Eatztime builds local food delivery options

Edward Reeves started driving for meal delivery services during the pandemic – Uber Eats, Grubhub and a number of other large services that grew while Covid kept customers out of restaurants but failed to diminish their taste for food from their favorite eateries.

“The first couple months driving and delivering for Uber and GrubHub in Twenty-One, when the pandemic first hit, I did almost 5,000 deliveries,” Reeves recalled. “I was running 12 hours a day and just cooking, cooking like grease.”

Photo by Justin McGown.

When he had a spare moment, Reeves decided to investigate how the companies he was working for got their start, and realized he could do the same. He reached out to DeliverLogic, which is promoted as a “turnkey food delivery software solution.”

“I called them up, paid them handsomely, I feel, and they got me started with doing all of the legwork that it takes to get a delivery company started,” he said. “And Eatztime was born.”
Reeves still drives deliveries himself, but he now has a fleet of three cars decked out with his venture’s unique logo and contact info.

Reeves believed his strategy is paying off. “People are starting to create accounts on the website and on the app. People are checking us out online. We’re seeing from zero visits a day when we first started to maybe 75 visits a day and I think we can actually attribute that to these mobile billboards.”

While based in Milford, Eatztime delivery vehicles can be spotted making deliveries across Fairfield County – and not just for takeout orders. Eatztime also provides grocery delivery services, and Reeves is looking forward to the state’s approval of a recently filed liquor permit.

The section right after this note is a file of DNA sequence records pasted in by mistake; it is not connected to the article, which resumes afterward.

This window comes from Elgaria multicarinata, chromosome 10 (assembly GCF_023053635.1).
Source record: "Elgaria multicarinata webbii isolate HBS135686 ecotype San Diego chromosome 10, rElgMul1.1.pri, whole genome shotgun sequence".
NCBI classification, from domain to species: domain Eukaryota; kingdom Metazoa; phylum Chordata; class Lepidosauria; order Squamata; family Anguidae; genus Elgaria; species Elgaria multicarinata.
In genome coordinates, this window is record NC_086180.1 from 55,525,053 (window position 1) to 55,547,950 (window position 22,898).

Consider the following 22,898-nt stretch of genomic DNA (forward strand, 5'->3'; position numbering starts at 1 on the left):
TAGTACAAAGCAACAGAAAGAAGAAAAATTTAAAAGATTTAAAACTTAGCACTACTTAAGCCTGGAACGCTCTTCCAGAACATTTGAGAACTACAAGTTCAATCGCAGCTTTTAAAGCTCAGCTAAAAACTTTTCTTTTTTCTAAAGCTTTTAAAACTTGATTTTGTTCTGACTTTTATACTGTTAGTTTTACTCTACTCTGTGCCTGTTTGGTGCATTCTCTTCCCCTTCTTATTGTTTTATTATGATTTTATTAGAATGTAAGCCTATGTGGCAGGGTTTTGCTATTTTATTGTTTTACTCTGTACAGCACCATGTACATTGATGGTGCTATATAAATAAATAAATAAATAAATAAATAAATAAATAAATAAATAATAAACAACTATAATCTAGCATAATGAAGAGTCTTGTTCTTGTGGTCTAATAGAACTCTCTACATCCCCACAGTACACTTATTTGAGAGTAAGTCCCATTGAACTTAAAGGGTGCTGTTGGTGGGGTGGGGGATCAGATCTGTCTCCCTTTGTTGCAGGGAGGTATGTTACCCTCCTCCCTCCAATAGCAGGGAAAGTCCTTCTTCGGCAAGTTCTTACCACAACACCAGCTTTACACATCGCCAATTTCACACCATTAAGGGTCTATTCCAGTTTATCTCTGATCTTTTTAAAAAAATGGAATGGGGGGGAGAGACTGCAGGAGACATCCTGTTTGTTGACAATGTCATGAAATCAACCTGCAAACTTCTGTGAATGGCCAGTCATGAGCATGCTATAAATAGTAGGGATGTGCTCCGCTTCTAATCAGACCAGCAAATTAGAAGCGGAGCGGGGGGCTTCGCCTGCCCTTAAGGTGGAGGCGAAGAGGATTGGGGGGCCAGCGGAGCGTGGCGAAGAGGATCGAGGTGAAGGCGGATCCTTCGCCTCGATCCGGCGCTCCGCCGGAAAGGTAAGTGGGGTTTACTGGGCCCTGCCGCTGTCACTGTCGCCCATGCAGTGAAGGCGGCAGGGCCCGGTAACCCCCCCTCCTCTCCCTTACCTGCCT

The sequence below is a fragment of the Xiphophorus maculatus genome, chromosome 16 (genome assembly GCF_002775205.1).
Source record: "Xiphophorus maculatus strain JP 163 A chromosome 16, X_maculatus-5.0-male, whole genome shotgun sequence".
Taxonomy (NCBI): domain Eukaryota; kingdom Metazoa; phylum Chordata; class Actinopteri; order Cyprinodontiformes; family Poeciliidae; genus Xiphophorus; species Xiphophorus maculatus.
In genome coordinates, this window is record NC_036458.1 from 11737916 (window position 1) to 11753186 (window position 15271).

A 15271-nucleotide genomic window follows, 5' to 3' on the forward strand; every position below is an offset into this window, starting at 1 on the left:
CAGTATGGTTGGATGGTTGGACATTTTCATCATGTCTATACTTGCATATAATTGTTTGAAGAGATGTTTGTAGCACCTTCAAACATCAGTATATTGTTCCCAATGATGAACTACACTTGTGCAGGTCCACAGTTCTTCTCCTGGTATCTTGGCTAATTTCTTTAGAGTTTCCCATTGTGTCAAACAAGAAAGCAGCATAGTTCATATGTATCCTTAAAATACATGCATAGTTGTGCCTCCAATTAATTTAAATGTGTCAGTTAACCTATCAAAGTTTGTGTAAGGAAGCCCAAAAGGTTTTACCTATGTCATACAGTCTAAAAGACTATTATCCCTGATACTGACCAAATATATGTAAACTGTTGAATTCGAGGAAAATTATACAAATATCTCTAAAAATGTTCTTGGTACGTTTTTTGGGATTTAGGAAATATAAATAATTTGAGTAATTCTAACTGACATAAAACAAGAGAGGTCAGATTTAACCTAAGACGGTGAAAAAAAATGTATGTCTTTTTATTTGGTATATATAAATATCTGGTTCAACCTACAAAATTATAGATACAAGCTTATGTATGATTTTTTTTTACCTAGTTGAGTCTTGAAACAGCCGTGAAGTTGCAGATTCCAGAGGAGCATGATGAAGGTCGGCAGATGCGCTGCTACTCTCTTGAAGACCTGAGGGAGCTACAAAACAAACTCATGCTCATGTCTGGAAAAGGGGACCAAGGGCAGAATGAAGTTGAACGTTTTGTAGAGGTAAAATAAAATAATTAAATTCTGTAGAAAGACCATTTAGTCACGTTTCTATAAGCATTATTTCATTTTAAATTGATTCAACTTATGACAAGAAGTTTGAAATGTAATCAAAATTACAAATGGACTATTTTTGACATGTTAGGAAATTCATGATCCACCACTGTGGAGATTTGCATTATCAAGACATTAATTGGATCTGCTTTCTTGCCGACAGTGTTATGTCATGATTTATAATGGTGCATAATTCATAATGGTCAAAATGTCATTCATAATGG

“We’ll be adding firewater delivery soon,” Reeves said with a laugh. “I think it’s going to give the business a horse-kick in the rear and we are going to really get going.”
According to Reeves, Eatztime is set apart from bigger delivery services by putting an emphasis on customer service. The livery that helps advertise the business also helps put customers at ease when they see an unfamiliar vehicle.

“When we pull up in their driveway, they know we’re not a spooky van just sneaking around scoping out their stuff,” he said. “We’re here to give good service.”
Reeves also acknowledged that some customers may not love the idea of putting private information into an app they just downloaded, as is the case with some of the larger delivery services that can lean on widespread name recognition to put people at ease. That is why he is making it a priority to allow for PayPal payments on the app, which provides an added level of security and privacy to orders.

“We offer a more personal experience, a more local experience,” Reeves said of where his customer service focus originates. “We know the area; we know the clientele. We know how folks in this area want to be treated on a personal level, I was an employee at Cablevision for 10 years. So, I had experience dealing with customers in Wilton, Easton, and Redding and having long conversations with folks. I know what they want and expect from the people that help them out. GrubHub and Uber don’t always hire drivers with that particular knowledge for dealing with clientele in this area.”

More than 40 restaurants from across Fairfield County offer delivery through Eatztime, and Reeves said he is actively courting new eateries to join the network – especially since he has drivers interested in working with him.

“I want to tell people to give a call to their favorite restaurant and have them give us a call so we can add them,” Reeves added.


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